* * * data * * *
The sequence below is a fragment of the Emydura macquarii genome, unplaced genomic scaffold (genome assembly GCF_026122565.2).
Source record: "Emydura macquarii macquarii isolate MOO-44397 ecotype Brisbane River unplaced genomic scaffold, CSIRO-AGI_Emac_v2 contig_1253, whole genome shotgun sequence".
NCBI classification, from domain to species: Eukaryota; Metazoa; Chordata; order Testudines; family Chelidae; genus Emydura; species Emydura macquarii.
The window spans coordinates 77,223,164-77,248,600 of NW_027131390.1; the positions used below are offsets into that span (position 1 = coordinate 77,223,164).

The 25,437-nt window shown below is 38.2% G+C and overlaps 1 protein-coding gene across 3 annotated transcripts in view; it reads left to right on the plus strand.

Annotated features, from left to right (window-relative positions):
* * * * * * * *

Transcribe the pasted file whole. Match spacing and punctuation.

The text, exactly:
The sequence below is a fragment of the Emydura macquarii genome, unplaced genomic scaffold (genome assembly GCF_026122565.2).
Source record: "Emydura macquarii macquarii isolate MOO-44397 ecotype Brisbane River unplaced genomic scaffold, CSIRO-AGI_Emac_v2 contig_1253, whole genome shotgun sequence".
NCBI classification, from domain to species: Eukaryota; Metazoa; Chordata; order Testudines; family Chelidae; genus Emydura; species Emydura macquarii.
The window spans coordinates 77,223,164-77,248,600 of NW_027131390.1; the positions used below are offsets into that span (position 1 = coordinate 77,223,164).

The 25,437-nt window shown below is 38.2% G+C and overlaps 1 protein-coding gene across 3 annotated transcripts in view; it reads left to right on the plus strand.

Annotated features, from left to right (window-relative positions):